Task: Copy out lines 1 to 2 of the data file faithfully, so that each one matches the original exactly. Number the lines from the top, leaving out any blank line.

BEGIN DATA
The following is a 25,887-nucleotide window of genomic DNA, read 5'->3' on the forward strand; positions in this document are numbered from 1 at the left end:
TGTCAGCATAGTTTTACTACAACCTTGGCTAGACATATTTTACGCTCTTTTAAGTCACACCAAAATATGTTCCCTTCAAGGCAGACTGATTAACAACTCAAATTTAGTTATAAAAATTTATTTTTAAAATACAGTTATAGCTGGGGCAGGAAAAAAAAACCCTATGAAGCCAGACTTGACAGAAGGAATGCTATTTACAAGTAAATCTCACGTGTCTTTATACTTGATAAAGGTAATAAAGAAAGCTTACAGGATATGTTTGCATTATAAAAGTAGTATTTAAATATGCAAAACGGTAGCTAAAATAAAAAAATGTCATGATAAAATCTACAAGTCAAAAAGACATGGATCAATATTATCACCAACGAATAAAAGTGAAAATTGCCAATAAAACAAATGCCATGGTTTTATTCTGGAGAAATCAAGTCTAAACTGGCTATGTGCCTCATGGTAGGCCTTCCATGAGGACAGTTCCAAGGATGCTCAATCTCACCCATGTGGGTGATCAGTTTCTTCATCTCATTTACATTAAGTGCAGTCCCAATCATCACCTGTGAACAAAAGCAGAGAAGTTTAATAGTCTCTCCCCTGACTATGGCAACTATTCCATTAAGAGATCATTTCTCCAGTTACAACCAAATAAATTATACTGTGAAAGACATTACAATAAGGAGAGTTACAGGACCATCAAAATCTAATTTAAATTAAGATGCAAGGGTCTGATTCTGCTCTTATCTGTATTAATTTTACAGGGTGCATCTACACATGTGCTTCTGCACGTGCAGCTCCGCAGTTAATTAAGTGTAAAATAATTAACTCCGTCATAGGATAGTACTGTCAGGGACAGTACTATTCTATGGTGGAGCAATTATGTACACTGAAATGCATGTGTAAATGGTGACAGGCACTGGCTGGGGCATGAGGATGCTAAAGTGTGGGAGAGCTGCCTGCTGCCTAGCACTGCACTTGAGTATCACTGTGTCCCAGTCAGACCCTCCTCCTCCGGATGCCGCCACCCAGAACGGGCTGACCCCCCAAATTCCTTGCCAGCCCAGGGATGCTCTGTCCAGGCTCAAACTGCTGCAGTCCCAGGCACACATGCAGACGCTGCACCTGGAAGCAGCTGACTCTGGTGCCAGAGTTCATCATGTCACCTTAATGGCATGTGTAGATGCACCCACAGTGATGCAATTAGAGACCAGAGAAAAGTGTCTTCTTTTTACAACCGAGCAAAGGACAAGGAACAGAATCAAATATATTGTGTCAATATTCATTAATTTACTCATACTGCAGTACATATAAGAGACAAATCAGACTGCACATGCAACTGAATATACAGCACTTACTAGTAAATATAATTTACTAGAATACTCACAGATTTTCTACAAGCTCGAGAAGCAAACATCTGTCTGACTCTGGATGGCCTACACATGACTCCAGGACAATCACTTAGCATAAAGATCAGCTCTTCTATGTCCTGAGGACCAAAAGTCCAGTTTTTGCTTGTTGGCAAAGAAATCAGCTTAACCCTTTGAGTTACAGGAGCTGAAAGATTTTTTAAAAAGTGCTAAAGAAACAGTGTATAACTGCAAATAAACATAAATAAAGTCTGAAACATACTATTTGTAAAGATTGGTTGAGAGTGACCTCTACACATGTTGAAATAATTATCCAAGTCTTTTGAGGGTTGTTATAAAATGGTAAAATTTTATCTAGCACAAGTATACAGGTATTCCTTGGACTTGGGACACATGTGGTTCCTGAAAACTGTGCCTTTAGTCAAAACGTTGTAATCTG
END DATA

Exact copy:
The following is a 25,887-nucleotide window of genomic DNA, read 5'->3' on the forward strand; positions in this document are numbered from 1 at the left end:
TGTCAGCATAGTTTTACTACAACCTTGGCTAGACATATTTTACGCTCTTTTAAGTCACACCAAAATATGTTCCCTTCAAGGCAGACTGATTAACAACTCAAATTTAGTTATAAAAATTTATTTTTAAAATACAGTTATAGCTGGGGCAGGAAAAAAAAACCCTATGAAGCCAGACTTGACAGAAGGAATGCTATTTACAAGTAAATCTCACGTGTCTTTATACTTGATAAAGGTAATAAAGAAAGCTTACAGGATATGTTTGCATTATAAAAGTAGTATTTAAATATGCAAAACGGTAGCTAAAATAAAAAAATGTCATGATAAAATCTACAAGTCAAAAAGACATGGATCAATATTATCACCAACGAATAAAAGTGAAAATTGCCAATAAAACAAATGCCATGGTTTTATTCTGGAGAAATCAAGTCTAAACTGGCTATGTGCCTCATGGTAGGCCTTCCATGAGGACAGTTCCAAGGATGCTCAATCTCACCCATGTGGGTGATCAGTTTCTTCATCTCATTTACATTAAGTGCAGTCCCAATCATCACCTGTGAACAAAAGCAGAGAAGTTTAATAGTCTCTCCCCTGACTATGGCAACTATTCCATTAAGAGATCATTTCTCCAGTTACAACCAAATAAATTATACTGTGAAAGACATTACAATAAGGAGAGTTACAGGACCATCAAAATCTAATTTAAATTAAGATGCAAGGGTCTGATTCTGCTCTTATCTGTATTAATTTTACAGGGTGCATCTACACATGTGCTTCTGCACGTGCAGCTCCGCAGTTAATTAAGTGTAAAATAATTAACTCCGTCATAGGATAGTACTGTCAGGGACAGTACTATTCTATGGTGGAGCAATTATGTACACTGAAATGCATGTGTAAATGGTGACAGGCACTGGCTGGGGCATGAGGATGCTAAAGTGTGGGAGAGCTGCCTGCTGCCTAGCACTGCACTTGAGTATCACTGTGTCCCAGTCAGACCCTCCTCCTCCGGATGCCGCCACCCAGAACGGGCTGACCCCCCAAATTCCTTGCCAGCCCAGGGATGCTCTGTCCAGGCTCAAACTGCTGCAGTCCCAGGCACACATGCAGACGCTGCACCTGGAAGCAGCTGACTCTGGTGCCAGAGTTCATCATGTCACCTTAATGGCATGTGTAGATGCACCCACAGTGATGCAATTAGAGACCAGAGAAAAGTGTCTTCTTTTTACAACCGAGCAAAGGACAAGGAACAGAATCAAATATATTGTGTCAATATTCATTAATTTACTCATACTGCAGTACATATAAGAGACAAATCAGACTGCACATGCAACTGAATATACAGCACTTACTAGTAAATATAATTTACTAGAATACTCACAGATTTTCTACAAGCTCGAGAAGCAAACATCTGTCTGACTCTGGATGGCCTACACATGACTCCAGGACAATCACTTAGCATAAAGATCAGCTCTTCTATGTCCTGAGGACCAAAAGTCCAGTTTTTGCTTGTTGGCAAAGAAATCAGCTTAACCCTTTGAGTTACAGGAGCTGAAAGATTTTTTAAAAAGTGCTAAAGAAACAGTGTATAACTGCAAATAAACATAAATAAAGTCTGAAACATACTATTTGTAAAGATTGGTTGAGAGTGACCTCTACACATGTTGAAATAATTATCCAAGTCTTTTGAGGGTTGTTATAAAATGGTAAAATTTTATCTAGCACAAGTATACAGGTATTCCTTGGACTTGGGACACATGTGGTTCCTGAAAACTGTGCCTTTAGTCAAAACGTTGTAATCTG